Wednesday, September 29, 2010

Warning: Deadly Shopping Adventure Awaits Women of the Philly Suburbs

I am frugal. I take delight in finding a great deal or having someone compliment me on an outfit I got for a steal. Just last week I wore my new Talbot's skirt, bought on Ebay for $20.00. Original tags still on it. Woo hoo!

Over the summer this thriftiness manifested itself in a visit to a second-hand store, a new frugal venue for me. I had purchased a $20 Groupon worth $40 in clothes from Sophisticated Ladies Consignment Boutique. I left with a cute skirt, top, and capri pants which I have since outgrown. While at the store I signed up to receive their emails regarding sales and special offers. Though as a rule I hate to shop, I can make an exception for bargain opportunities.

Yesterday I received an interesting email from Sophisticated Ladies. They are offering a special consignment store bus tour. Yes, I raised my eyebrows at this also. For $40 you can join other penny-pinching women on a bus which will make stops at 6 different stores. They will also provide you with a boxed lunch and champagne.

Am I the only woman who thinks this is a terrible, if not downright dangerous idea?

Women are known to go slightly insane when in a competitive shopping environment. While, as a second degree black belt, I would have a distinct advantage over many women, this is still a scenario I would like to avoid at all costs. There are too many factors which would contribute to an unstable situation:
  1. These women are already focused on finding a great deal, as evidenced by the fact that they're willing to pay $40 to be on the consignment store bus in the first place. This makes them more likely to be emotionally or mentally unbalanced.
  2. Consignment shops rarely have significant floor space. This means women will literally be crawling on top of each other to get at the goods.
  3. Unless seats on the bus are reserved by customer dress size and they place a limit on the number of each, it's highly probable that a significant portion of these women will be looking for that coveted size 8 or 10. This is extremely dangerous and may result in physical injuries.
  4. They are giving these women champagne. Dear God. Alcohol will only fuel the fire!
Needless to say, I will not be signing up for the Sophisticated Ladies consignment shop bus tour. I just pray they've got insurance for what could be a deadly trip to shopping hell.

Monday, September 27, 2010

So I Bought this Furniture at Ikea...

On Saturday I visited Ikea with Abby and my friend Cathie. I'd been planning on purchasing a dresser for Ian in the foolhardy hopes that he would actually put his clothes away and shut his drawers if he had more drawer space to work with. I realize this highly unlikely to actually happen, but a mom can dream. So off to Ikea we went.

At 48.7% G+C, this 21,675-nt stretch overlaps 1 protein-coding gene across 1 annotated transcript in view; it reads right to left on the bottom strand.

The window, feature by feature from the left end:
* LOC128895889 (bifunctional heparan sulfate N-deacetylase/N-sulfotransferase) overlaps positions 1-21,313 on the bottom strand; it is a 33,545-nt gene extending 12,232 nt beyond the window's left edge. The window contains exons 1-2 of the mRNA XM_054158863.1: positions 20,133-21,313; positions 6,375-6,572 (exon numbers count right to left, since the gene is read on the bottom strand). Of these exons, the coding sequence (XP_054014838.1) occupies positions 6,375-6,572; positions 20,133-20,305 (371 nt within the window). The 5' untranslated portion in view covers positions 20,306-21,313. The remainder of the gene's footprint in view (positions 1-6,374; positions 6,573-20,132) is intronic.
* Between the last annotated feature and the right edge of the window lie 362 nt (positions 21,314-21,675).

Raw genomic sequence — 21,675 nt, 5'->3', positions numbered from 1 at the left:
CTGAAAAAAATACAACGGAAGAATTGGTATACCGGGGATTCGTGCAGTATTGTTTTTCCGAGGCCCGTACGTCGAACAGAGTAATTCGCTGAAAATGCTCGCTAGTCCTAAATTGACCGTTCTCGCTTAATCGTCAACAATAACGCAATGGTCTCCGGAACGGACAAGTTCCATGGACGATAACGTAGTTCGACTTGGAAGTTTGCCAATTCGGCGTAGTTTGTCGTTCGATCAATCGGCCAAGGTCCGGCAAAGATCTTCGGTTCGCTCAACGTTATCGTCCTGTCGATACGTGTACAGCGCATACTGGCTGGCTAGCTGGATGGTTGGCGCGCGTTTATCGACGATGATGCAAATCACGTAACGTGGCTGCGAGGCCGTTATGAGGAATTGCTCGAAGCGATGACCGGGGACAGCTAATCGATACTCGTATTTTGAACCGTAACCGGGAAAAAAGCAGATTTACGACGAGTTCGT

I'd been to Ikea only once or twice before and had never purchased any of their furniture. Frankly, the place scares me. As a rule, I hate shopping and any store that provides a map at the entrance is bound to overwhelm me. Luckily Cathie was fairly well-versed in Ikea-ese, so she guided me relatively painlessly through the maze. It helped that I had already identified a dresser that I liked in their catalog. We found said dresser, jotted down the aisle and bin number for self pick-up, and proceeded to the cafe where I was told I would enjoy a pretty darn good meal for a most reasonable price.

Abby and Cathie had the Swedish Meatballs while I opted for the chicken tenders and fries. Abby raved about the meatballs, proclaiming them to be as good as they were at Girl Scout camp (the kid has high standards) and honestly, my chicken fingers were outstanding. We also shared a piece of chocolate cake that was so tasty it required sharing a second piece. We even purchased frozen meatballs and mashed potatoes to take home. This was shaping up to be a most excellent shopping adventure. In my happy state, I decided to splurge and buy Ian a nightstand, too, in the hopes that he won't throw his books on the floor anymore. As I've said, a mom can dream.

Muscles 1 (Cathie) & Muscles 2 (Abby), carried the heavy furniture boxes to the car, and off we went, delighted with all we had accomplished. But then Cathie decided to be a downer and reminded me that I would need to assemble this furniture. And she predicted a blog post would result. And, alas, she was right.

Now, many a braver woman than I would allow her husband to take the reigns on the assembly part of a furniture purchase. However, not all women are married to men who morph into Mr. Hyde the moment they are handed a screwdriver, hammer, and instructions in picture-only form. I knew that if I wanted a curse-free Sunday, I would need to take matters into my own hands. So I handed the project over to Abby.

We decided to start small and try to finish the nightstand before tackling the substantially more intimidating dresser. The thinking is that this would bolster our confidence. And we were right. All was going swimmingly. We had legs, a top, and even a back on our nightstand and were feeling really good about ourselves. But then it all came crashing down at step 18.

We had screwed the drawers together wrong, with the pre-drilled holes for the sliding tracks on the inside instead of the outside. And naturally the screws that were holding the drawer together were plastic and hammered in with no means of removal. I was determined to succeed at all costs and so I pulled out the power drill. Abby found a drill bit that looked to size. I marked the spot where the holes were needed. And then I discovered I had no idea how to use a drill. (My father is shaking his head in profound disappointment as he reads this).

At this point determination gave way to desperation. I called for my husband.

Not only did he solve the problem, but he taught me, for future reference, how to use the drill. And nary a curse word fell from his self-satisfied lips.

Tonight I'm making him put together the dresser.

Friday, September 24, 2010

What would your sci-fi world look like?